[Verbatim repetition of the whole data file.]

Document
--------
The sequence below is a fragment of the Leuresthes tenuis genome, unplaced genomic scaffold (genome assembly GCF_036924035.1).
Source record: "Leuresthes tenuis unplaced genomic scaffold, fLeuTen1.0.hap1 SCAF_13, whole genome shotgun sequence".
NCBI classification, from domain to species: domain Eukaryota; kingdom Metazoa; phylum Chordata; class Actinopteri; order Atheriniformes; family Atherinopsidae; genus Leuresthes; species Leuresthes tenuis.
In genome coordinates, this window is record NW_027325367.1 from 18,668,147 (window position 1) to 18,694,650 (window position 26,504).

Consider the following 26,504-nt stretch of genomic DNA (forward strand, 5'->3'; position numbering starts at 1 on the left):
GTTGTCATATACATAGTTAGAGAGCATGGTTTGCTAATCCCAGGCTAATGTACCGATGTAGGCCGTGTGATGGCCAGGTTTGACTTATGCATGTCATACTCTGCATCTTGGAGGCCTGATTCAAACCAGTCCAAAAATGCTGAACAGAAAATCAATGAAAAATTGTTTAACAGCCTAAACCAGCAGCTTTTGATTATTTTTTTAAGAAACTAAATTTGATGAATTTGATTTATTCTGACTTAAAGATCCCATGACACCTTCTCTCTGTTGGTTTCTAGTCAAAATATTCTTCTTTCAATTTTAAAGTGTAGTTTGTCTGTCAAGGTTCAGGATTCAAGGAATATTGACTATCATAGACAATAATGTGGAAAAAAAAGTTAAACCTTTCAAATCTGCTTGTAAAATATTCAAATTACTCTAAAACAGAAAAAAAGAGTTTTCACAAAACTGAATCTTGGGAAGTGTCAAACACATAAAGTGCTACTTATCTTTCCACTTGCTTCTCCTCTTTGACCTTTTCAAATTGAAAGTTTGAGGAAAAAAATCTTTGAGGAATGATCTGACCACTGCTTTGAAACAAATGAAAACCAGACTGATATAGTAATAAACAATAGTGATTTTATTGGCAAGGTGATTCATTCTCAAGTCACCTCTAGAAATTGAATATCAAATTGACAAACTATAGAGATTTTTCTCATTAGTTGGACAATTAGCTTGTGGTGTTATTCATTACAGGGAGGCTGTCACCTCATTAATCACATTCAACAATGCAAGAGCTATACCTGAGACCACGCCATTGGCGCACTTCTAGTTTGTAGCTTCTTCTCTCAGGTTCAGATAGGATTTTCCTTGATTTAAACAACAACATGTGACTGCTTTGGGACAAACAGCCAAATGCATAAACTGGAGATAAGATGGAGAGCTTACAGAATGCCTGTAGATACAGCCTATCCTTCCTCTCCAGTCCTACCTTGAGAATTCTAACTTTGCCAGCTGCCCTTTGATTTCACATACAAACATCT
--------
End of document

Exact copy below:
The sequence below is a fragment of the Leuresthes tenuis genome, unplaced genomic scaffold (genome assembly GCF_036924035.1).
Source record: "Leuresthes tenuis unplaced genomic scaffold, fLeuTen1.0.hap1 SCAF_13, whole genome shotgun sequence".
NCBI classification, from domain to species: domain Eukaryota; kingdom Metazoa; phylum Chordata; class Actinopteri; order Atheriniformes; family Atherinopsidae; genus Leuresthes; species Leuresthes tenuis.
In genome coordinates, this window is record NW_027325367.1 from 18,668,147 (window position 1) to 18,694,650 (window position 26,504).

Consider the following 26,504-nt stretch of genomic DNA (forward strand, 5'->3'; position numbering starts at 1 on the left):
GTTGTCATATACATAGTTAGAGAGCATGGTTTGCTAATCCCAGGCTAATGTACCGATGTAGGCCGTGTGATGGCCAGGTTTGACTTATGCATGTCATACTCTGCATCTTGGAGGCCTGATTCAAACCAGTCCAAAAATGCTGAACAGAAAATCAATGAAAAATTGTTTAACAGCCTAAACCAGCAGCTTTTGATTATTTTTTTAAGAAACTAAATTTGATGAATTTGATTTATTCTGACTTAAAGATCCCATGACACCTTCTCTCTGTTGGTTTCTAGTCAAAATATTCTTCTTTCAATTTTAAAGTGTAGTTTGTCTGTCAAGGTTCAGGATTCAAGGAATATTGACTATCATAGACAATAATGTGGAAAAAAAAGTTAAACCTTTCAAATCTGCTTGTAAAATATTCAAATTACTCTAAAACAGAAAAAAAGAGTTTTCACAAAACTGAATCTTGGGAAGTGTCAAACACATAAAGTGCTACTTATCTTTCCACTTGCTTCTCCTCTTTGACCTTTTCAAATTGAAAGTTTGAGGAAAAAAATCTTTGAGGAATGATCTGACCACTGCTTTGAAACAAATGAAAACCAGACTGATATAGTAATAAACAATAGTGATTTTATTGGCAAGGTGATTCATTCTCAAGTCACCTCTAGAAATTGAATATCAAATTGACAAACTATAGAGATTTTTCTCATTAGTTGGACAATTAGCTTGTGGTGTTATTCATTACAGGGAGGCTGTCACCTCATTAATCACATTCAACAATGCAAGAGCTATACCTGAGACCACGCCATTGGCGCACTTCTAGTTTGTAGCTTCTTCTCTCAGGTTCAGATAGGATTTTCCTTGATTTAAACAACAACATGTGACTGCTTTGGGACAAACAGCCAAATGCATAAACTGGAGATAAGATGGAGAGCTTACAGAATGCCTGTAGATACAGCCTATCCTTCCTCTCCAGTCCTACCTTGAGAATTCTAACTTTGCCAGCTGCCCTTTGATTTCACATACAAACATCT